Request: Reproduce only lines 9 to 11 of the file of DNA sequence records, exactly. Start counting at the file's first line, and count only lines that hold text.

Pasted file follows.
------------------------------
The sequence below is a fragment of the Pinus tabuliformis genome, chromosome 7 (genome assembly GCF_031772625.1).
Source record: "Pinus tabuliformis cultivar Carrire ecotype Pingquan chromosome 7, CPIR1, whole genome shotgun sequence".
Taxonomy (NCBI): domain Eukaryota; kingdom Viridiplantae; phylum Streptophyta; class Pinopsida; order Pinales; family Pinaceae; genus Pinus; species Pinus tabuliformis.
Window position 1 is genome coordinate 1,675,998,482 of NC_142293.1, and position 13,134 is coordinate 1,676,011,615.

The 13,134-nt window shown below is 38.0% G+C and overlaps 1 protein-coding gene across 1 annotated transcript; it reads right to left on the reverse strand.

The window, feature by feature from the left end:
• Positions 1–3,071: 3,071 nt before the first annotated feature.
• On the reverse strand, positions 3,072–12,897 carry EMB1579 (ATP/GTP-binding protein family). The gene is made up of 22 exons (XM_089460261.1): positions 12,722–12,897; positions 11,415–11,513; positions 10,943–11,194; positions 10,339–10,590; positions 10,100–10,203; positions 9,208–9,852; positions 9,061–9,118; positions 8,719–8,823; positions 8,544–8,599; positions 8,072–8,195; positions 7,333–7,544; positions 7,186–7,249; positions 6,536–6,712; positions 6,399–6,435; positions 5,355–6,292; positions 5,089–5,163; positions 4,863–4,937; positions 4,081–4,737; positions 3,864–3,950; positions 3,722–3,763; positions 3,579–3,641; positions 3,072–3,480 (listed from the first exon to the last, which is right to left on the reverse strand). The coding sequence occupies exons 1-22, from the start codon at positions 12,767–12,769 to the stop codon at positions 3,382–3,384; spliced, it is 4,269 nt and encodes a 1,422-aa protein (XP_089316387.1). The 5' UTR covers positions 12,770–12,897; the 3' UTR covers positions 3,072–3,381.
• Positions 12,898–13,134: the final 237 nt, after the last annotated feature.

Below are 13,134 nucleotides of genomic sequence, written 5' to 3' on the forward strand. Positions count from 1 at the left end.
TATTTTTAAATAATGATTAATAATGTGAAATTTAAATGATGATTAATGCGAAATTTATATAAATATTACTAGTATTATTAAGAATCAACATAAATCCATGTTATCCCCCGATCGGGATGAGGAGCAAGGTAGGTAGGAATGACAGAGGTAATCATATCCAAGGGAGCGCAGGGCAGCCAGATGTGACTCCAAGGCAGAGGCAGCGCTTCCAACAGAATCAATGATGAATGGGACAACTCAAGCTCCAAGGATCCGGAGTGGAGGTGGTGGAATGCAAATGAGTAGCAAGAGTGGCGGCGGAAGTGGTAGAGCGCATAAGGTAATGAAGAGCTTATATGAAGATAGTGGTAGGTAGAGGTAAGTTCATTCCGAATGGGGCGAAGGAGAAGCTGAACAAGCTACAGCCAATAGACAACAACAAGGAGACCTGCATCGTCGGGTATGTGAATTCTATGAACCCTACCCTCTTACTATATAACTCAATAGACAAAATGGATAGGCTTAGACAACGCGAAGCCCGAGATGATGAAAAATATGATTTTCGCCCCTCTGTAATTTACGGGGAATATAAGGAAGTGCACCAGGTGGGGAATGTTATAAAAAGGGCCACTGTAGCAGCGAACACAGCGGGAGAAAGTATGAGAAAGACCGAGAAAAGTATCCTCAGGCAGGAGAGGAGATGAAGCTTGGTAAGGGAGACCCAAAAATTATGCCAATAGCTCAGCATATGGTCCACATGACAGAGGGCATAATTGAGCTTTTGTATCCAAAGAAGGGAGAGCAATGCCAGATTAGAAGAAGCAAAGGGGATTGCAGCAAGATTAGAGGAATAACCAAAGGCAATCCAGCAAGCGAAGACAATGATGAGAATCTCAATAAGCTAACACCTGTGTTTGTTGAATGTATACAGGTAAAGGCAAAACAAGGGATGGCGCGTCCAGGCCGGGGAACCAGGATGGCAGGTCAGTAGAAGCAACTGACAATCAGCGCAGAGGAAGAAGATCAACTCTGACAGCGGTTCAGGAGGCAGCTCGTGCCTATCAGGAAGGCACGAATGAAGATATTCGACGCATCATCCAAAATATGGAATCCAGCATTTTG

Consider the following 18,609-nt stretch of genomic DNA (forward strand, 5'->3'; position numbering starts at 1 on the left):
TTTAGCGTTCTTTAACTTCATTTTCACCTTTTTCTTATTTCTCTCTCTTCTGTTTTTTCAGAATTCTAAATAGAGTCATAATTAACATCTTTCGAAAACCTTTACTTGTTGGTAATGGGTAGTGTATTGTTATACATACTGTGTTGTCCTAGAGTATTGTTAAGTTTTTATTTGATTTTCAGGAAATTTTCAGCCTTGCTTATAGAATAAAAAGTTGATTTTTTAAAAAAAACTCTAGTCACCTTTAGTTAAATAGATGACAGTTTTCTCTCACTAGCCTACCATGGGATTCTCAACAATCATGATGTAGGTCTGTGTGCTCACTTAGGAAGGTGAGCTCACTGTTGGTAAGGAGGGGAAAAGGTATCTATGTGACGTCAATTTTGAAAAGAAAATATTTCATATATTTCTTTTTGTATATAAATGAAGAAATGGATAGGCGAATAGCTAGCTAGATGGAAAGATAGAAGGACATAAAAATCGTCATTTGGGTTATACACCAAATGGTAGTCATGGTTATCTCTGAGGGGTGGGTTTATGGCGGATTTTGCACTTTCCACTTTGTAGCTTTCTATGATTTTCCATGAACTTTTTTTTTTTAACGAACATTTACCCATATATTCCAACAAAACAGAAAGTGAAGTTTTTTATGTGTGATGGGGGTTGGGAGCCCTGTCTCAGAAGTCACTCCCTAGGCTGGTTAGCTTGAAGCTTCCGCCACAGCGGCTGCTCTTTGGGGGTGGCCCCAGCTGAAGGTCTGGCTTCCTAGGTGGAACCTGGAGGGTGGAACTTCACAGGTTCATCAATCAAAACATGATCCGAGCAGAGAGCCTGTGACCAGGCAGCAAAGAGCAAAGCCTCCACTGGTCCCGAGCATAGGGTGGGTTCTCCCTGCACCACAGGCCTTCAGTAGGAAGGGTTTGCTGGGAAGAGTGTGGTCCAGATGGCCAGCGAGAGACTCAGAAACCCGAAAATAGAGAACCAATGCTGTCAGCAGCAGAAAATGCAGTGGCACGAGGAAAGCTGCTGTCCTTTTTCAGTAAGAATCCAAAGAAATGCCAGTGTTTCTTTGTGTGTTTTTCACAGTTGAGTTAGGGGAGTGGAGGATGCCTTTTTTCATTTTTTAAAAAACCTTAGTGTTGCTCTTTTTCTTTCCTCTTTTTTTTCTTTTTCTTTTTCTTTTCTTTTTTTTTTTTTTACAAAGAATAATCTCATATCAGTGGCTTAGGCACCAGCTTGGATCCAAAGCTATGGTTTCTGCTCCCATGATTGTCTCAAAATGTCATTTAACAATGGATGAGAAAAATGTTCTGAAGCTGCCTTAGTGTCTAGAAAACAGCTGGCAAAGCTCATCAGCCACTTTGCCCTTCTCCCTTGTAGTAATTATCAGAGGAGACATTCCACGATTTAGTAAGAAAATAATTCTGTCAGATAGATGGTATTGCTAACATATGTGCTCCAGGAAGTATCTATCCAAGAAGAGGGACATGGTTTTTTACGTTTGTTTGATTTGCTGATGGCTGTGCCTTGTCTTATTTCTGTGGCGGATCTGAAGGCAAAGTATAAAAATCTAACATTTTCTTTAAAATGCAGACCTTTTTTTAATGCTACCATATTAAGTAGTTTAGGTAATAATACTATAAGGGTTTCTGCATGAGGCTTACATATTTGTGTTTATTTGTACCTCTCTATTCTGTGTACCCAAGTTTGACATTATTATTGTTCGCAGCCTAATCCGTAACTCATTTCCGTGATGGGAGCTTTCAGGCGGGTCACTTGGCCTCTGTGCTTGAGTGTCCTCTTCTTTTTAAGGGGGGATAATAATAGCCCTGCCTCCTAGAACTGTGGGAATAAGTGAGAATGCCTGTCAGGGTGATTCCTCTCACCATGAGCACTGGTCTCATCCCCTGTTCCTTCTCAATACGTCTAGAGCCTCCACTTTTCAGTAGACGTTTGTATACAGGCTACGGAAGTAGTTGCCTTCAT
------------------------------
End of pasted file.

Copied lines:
• Positions 12,898–13,134: the final 237 nt, after the last annotated feature.

Below are 13,134 nucleotides of genomic sequence, written 5' to 3' on the forward strand. Positions count from 1 at the left end.
TATTTTTAAATAATGATTAATAATGTGAAATTTAAATGATGATTAATGCGAAATTTATATAAATATTACTAGTATTATTAAGAATCAACATAAATCCATGTTATCCCCCGATCGGGATGAGGAGCAAGGTAGGTAGGAATGACAGAGGTAATCATATCCAAGGGAGCGCAGGGCAGCCAGATGTGACTCCAAGGCAGAGGCAGCGCTTCCAACAGAATCAATGATGAATGGGACAACTCAAGCTCCAAGGATCCGGAGTGGAGGTGGTGGAATGCAAATGAGTAGCAAGAGTGGCGGCGGAAGTGGTAGAGCGCATAAGGTAATGAAGAGCTTATATGAAGATAGTGGTAGGTAGAGGTAAGTTCATTCCGAATGGGGCGAAGGAGAAGCTGAACAAGCTACAGCCAATAGACAACAACAAGGAGACCTGCATCGTCGGGTATGTGAATTCTATGAACCCTACCCTCTTACTATATAACTCAATAGACAAAATGGATAGGCTTAGACAACGCGAAGCCCGAGATGATGAAAAATATGATTTTCGCCCCTCTGTAATTTACGGGGAATATAAGGAAGTGCACCAGGTGGGGAATGTTATAAAAAGGGCCACTGTAGCAGCGAACACAGCGGGAGAAAGTATGAGAAAGACCGAGAAAAGTATCCTCAGGCAGGAGAGGAGATGAAGCTTGGTAAGGGAGACCCAAAAATTATGCCAATAGCTCAGCATATGGTCCACATGACAGAGGGCATAATTGAGCTTTTGTATCCAAAGAAGGGAGAGCAATGCCAGATTAGAAGAAGCAAAGGGGATTGCAGCAAGATTAGAGGAATAACCAAAGGCAATCCAGCAAGCGAAGACAATGATGAGAATCTCAATAAGCTAACACCTGTGTTTGTTGAATGTATACAGGTAAAGGCAAAACAAGGGATGGCGCGTCCAGGCCGGGGAACCAGGATGGCAGGTCAGTAGAAGCAACTGACAATCAGCGCAGAGGAAGAAGATCAACTCTGACAGCGGTTCAGGAGGCAGCTCGTGCCTATCAGGAAGGCACGAATGAAGATATTCGACGCATCATCCAAAATATGGAATCCAGCATTTTG